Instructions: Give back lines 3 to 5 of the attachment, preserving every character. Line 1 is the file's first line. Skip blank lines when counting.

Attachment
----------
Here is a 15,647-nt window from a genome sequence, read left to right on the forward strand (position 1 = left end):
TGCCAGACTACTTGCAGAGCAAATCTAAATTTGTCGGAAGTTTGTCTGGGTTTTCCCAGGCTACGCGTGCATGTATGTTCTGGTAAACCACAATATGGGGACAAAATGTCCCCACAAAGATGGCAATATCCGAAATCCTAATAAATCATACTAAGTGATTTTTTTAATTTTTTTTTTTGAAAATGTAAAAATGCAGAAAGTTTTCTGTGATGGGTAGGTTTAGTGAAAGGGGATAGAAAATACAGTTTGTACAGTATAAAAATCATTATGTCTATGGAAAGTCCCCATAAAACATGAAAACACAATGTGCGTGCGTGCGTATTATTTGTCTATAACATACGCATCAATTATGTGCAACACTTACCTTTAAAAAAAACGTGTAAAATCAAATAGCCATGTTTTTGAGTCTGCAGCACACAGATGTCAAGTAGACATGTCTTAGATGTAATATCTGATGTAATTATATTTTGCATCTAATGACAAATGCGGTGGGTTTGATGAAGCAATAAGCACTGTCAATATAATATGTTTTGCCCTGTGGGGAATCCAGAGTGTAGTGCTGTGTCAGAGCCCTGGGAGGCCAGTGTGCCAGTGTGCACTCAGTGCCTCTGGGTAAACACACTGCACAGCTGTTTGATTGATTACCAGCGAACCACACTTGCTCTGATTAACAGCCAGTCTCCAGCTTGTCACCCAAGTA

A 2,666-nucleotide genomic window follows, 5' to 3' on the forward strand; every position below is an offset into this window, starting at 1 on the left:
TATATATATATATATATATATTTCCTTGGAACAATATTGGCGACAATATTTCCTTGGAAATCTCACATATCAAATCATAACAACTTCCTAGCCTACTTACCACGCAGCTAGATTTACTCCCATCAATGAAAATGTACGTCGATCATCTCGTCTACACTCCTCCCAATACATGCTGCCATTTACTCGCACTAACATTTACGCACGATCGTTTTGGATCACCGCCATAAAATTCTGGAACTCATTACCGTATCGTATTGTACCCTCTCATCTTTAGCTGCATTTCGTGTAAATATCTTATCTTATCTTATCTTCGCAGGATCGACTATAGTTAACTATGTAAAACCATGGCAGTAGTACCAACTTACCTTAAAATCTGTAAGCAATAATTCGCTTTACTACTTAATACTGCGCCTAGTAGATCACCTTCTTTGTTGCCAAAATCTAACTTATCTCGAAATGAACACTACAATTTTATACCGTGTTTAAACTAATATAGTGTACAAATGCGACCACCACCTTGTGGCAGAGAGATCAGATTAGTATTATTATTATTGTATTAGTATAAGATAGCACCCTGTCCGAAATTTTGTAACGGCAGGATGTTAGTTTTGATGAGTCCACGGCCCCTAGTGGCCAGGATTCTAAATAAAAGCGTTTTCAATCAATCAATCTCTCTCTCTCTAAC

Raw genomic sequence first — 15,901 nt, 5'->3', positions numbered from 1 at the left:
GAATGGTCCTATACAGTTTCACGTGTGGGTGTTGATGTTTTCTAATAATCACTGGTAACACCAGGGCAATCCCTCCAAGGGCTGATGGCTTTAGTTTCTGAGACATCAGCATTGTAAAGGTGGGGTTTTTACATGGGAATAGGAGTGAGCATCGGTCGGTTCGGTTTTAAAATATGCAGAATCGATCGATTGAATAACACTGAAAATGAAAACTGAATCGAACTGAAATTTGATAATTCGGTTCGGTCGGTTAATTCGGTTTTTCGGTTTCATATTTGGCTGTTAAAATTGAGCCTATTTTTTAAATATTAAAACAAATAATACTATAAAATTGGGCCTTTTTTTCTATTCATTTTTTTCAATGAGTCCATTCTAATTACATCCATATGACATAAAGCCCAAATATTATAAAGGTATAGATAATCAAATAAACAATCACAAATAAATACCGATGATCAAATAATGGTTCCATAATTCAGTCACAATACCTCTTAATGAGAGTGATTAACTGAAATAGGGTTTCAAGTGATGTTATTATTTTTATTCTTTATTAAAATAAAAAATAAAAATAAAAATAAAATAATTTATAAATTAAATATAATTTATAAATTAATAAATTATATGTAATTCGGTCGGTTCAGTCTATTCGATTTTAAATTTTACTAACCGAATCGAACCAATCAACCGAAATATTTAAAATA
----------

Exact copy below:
A 2,666-nucleotide genomic window follows, 5' to 3' on the forward strand; every position below is an offset into this window, starting at 1 on the left:
TATATATATATATATATATATTTCCTTGGAACAATATTGGCGACAATATTTCCTTGGAAATCTCACATATCAAATCATAACAACTTCCTAGCCTACTTACCACGCAGCTAGATTTACTCCCATCAATGAAAATGTACGTCGATCATCTCGTCTACACTCCTCCCAATACATGCTGCCATTTACTCGCACTAACATTTACGCACGATCGTTTTGGATCACCGCCATAAAATTCTGGAACTCATTACCGTATCGTATTGTACCCTCTCATCTTTAGCTGCATTTCGTGTAAATATCTTATCTTATCTTATCTTCGCAGGATCGACTATAGTTAACTATGTAAAACCATGGCAGTAGTACCAACTTACCTTAAAATCTGTAAGCAATAATTCGCTTTACTACTTAATACTGCGCCTAGTAGATCACCTTCTTTGTTGCCAAAATCTAACTTATCTCGAAATGAACACTACAATTTTATACCGTGTTTAAACTAATATAGTGTACAAATGCGACCACCACCTTGTGGCAGAGAGATCAGATTAGTATTATTATTATTGTATTAGTATAAGATAGCACCCTGTCCGAAATTTTGTAACGGCAGGATGTTAGTTTTGATGAGTCCACGGCCCCTAGTGGCCAGGATTCTAAATAAAAGCGTTTTCAATCAATCAATCTCTCTCTCTCTAAC

Raw genomic sequence first — 15,901 nt, 5'->3', positions numbered from 1 at the left: